EVGA e-GeForce 8800 GTS KO ACS3 Edition 320MB PCI-E
The same bundle. For one exception - there is only one power splitter.


Box

EVGA e-GeForce 8800 Ultra Superclocked 768MB PCI-E
It's a small box made of hardboard. There is a cut-out at the back to show the serial number (to make sure that the box contains exactly what is written on the box). That's an old tradition with EVGA products.

The entire bundle is arranged into sections inside. The card is packed into two bags and secured with distance bars.







EVGA e-GeForce 8800 GTS KO ACS3 Edition 320MB PCI-E

A similar box.







Installation and Drivers

Testbed configuration:

  • Intel Core2 Duo (775 Socket) based computer
    • CPU: Intel Core2 Duo Extreme X6800 (2930 MHz) (L2=4096K)
    • Motherboard: EVGA nForce 680i SLI on NVIDIA nForce 680i
    • RAM: 2 GB DDR2 SDRAM Corsair 1142MHz (CAS (tCL)=5; RAS to CAS delay (tRCD)=5; Row Precharge (tRP)=5; tRAS=15)
    • HDD: WD Caviar SE WD1600JD 160GB SATA
    • PSU: Tagan 1100-U95 (1100W).

  • Operating system: Windows XP SP2; DirectX 9.0c
  • Operating system: Windows Vista 32-bit; DirectX 10.0
  • Monitor: Dell 3007WFP (30").
  • Drivers: ATI CATALYST 7.8; NVIDIA Drivers 163.44.

VSync is disabled.

Test results: performance comparison

We used the following test applications:

  • Splinter Cell Chaos Theory v.1.04 (Ubisoft) - DirectX 9.0, shaders 3.0 (with/without HDR), maximum settings.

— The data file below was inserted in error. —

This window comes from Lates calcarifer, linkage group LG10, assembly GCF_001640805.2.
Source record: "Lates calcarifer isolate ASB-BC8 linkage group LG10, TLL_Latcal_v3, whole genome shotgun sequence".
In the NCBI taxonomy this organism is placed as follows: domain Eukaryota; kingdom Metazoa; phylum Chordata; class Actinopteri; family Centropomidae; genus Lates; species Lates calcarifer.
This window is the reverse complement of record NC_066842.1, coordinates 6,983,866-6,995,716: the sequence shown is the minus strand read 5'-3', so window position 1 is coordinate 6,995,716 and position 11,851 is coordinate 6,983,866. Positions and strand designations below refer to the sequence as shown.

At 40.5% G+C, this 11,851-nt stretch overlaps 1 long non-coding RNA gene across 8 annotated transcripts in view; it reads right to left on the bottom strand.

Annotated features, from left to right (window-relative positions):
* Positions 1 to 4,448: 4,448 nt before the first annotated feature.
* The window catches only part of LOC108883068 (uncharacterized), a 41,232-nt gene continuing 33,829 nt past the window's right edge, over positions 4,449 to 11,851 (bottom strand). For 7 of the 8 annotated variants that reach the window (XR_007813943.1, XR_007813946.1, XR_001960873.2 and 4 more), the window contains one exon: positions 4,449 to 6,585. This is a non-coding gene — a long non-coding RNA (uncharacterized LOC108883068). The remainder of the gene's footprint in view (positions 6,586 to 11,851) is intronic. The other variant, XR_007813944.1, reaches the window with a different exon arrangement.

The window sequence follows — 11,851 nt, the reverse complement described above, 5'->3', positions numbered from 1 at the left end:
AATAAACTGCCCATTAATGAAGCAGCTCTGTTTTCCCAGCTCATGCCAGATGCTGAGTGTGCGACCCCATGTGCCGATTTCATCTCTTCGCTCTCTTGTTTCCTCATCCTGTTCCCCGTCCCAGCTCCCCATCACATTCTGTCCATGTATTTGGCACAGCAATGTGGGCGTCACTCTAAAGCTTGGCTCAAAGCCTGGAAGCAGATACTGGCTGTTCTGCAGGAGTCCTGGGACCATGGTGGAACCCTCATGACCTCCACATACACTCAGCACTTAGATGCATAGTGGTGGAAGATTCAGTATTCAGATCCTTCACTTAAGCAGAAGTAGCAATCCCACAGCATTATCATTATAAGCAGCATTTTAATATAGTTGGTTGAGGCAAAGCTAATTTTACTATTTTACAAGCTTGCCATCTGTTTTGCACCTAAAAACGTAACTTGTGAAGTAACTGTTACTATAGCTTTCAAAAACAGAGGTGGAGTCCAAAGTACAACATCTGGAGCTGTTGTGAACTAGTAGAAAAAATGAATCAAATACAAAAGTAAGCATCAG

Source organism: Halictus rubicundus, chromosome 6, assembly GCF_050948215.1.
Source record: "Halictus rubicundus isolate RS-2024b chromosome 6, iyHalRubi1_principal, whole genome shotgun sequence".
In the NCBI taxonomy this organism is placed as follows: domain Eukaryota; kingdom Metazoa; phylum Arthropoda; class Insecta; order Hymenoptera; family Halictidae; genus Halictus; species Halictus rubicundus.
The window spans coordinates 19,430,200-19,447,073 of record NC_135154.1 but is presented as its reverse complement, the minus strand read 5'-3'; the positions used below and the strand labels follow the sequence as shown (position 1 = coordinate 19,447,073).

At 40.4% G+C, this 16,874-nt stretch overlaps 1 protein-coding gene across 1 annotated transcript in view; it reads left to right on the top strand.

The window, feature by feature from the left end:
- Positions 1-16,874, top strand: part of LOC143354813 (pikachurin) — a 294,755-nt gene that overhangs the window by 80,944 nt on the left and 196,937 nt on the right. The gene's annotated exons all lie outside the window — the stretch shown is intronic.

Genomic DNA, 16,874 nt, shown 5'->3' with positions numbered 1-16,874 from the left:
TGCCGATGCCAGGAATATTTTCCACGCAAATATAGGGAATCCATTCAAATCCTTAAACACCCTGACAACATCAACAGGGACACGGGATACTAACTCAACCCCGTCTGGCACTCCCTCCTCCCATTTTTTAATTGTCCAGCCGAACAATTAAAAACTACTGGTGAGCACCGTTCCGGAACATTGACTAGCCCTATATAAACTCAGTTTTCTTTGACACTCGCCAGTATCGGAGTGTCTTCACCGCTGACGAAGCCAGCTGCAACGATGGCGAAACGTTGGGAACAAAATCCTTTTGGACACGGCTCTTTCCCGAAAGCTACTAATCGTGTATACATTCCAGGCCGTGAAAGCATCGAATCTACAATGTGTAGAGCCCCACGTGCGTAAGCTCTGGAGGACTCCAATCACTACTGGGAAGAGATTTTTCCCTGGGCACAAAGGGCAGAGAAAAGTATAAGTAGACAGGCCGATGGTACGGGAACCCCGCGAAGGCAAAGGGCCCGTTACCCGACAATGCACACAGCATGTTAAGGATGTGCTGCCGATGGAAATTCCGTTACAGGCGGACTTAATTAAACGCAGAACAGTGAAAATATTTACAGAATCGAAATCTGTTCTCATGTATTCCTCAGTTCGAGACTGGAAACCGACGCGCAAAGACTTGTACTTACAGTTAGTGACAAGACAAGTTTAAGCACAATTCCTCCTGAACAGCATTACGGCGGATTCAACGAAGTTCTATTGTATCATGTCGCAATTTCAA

• Call Of Juarez (Techland/Ubisoft) - DirectX 9.0, shaders 3.0 (HDR), demo (demo Tests were run with maximum quality. The batch file is included.

  • World In Conflict (beta) (Sierra/Massive Ent.), DirectX 10.0, Shaders 4.0, (the benchmark is started inside the game), all settings were set to maximum (MS Windows Vista).

  • PREY 1.01 (3D Realms Entertainment / Human Head Studios / 2K Games) - OpenGL, shaders 2.x, demo003 (40MB!). Tests were run with maximum quality. The batch file is included.

  • 3DMark05 1.20 (FutureMark) - DirectX 9.0, multitexturing, trilinear filtering.

  • Serious Sam II 1.068 (Croteam/2K Games) - DirectX 9.0, shaders 3.0 (with/without HDR), batch file to start the test. It's the standard demo0002 that comes with the game. Tests settings - maximum.

    We express our thanks to our reader, Vozniuk Valery AKA Px, for his batch file to run this game.

  • S.T.A.L.K.E.R. 1.003 (GSC Game World/THQ) - DirectX 9.0, demo. You should unpack the files into the game folder with savegames (Documents and settings). When the game starts up, load ixbt3, open the console and start the demo: demo_play ixbt3. Test settings - maximum (DYNAMIC LIGHTS are ENABLED).

  • Company Of Heroes (Relic Entertainment/THQ) - DirectX 9.0, shaders 2.0, startup batch file. When you start the game, you should go to options, choose the graphics section, and press the test button. Tests were run with maximum quality.

  • 3DMark06 1.02 (FutureMark) - DirectX 9.0c, multitexturing, trilinear test settings.